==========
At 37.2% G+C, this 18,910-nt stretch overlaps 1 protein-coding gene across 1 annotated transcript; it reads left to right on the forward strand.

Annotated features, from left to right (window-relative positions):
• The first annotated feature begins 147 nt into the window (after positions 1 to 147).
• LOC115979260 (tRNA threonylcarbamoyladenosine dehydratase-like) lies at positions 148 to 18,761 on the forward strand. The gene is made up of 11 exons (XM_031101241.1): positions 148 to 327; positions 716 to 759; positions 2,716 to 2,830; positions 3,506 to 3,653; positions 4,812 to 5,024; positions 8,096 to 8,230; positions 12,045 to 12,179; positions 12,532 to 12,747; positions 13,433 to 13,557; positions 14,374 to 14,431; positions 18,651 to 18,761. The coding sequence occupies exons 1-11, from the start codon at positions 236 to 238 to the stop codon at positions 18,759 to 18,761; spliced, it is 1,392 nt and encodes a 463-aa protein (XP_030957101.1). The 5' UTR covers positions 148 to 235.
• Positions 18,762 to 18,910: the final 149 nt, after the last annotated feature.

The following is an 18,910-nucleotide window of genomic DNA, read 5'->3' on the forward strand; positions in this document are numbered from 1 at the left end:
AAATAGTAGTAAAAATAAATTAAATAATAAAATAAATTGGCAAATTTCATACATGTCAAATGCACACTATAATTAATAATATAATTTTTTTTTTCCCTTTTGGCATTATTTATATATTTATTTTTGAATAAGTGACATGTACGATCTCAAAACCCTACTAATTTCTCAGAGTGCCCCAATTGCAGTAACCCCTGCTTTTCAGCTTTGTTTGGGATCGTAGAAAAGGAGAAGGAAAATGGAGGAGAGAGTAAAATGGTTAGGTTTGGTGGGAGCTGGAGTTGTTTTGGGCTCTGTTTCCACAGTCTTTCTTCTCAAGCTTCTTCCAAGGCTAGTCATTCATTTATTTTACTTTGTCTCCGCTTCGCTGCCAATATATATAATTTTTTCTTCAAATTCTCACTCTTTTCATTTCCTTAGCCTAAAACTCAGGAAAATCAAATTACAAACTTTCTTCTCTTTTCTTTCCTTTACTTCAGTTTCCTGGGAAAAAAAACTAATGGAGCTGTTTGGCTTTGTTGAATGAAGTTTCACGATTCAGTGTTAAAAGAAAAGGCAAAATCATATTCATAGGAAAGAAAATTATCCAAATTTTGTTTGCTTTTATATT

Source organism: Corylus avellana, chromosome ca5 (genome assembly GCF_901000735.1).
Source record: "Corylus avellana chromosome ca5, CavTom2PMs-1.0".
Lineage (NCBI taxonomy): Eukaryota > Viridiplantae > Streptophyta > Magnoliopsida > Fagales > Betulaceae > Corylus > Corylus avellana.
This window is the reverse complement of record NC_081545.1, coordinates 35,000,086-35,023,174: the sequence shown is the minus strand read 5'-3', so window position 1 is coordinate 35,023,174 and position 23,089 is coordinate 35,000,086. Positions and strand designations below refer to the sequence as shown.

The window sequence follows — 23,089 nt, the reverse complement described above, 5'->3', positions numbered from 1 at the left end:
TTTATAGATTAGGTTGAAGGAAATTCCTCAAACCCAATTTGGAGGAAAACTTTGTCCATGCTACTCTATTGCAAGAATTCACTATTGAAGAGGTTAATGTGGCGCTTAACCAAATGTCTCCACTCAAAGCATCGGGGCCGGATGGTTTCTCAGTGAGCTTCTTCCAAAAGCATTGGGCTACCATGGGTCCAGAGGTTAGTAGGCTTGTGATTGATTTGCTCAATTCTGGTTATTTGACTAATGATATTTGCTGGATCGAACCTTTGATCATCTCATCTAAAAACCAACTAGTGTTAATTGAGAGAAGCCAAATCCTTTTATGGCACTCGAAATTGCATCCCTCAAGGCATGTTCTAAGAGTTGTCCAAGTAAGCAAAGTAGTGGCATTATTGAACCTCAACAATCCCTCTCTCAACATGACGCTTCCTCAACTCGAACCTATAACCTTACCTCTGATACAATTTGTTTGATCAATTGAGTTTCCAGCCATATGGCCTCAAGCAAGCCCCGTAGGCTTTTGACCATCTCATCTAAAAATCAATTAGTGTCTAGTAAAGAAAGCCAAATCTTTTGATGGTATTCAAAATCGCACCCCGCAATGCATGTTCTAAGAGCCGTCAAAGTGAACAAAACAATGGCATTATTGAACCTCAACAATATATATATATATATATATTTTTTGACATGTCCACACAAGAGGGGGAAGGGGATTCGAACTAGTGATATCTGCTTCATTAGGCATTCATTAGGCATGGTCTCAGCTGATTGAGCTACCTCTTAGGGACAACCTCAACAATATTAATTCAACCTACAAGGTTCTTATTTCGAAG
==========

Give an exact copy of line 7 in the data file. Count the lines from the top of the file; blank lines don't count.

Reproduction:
AAATAGTAGTAAAAATAAATTAAATAATAAAATAAATTGGCAAATTTCATACATGTCAAATGCACACTATAATTAATAATATAATTTTTTTTTTCCCTTTTGGCATTATTTATATATTTATTTTTGAATAAGTGACATGTACGATCTCAAAACCCTACTAATTTCTCAGAGTGCCCCAATTGCAGTAACCCCTGCTTTTCAGCTTTGTTTGGGATCGTAGAAAAGGAGAAGGAAAATGGAGGAGAGAGTAAAATGGTTAGGTTTGGTGGGAGCTGGAGTTGTTTTGGGCTCTGTTTCCACAGTCTTTCTTCTCAAGCTTCTTCCAAGGCTAGTCATTCATTTATTTTACTTTGTCTCCGCTTCGCTGCCAATATATATAATTTTTTCTTCAAATTCTCACTCTTTTCATTTCCTTAGCCTAAAACTCAGGAAAATCAAATTACAAACTTTCTTCTCTTTTCTTTCCTTTACTTCAGTTTCCTGGGAAAAAAAACTAATGGAGCTGTTTGGCTTTGTTGAATGAAGTTTCACGATTCAGTGTTAAAAGAAAAGGCAAAATCATATTCATAGGAAAGAAAATTATCCAAATTTTGTTTGCTTTTATATT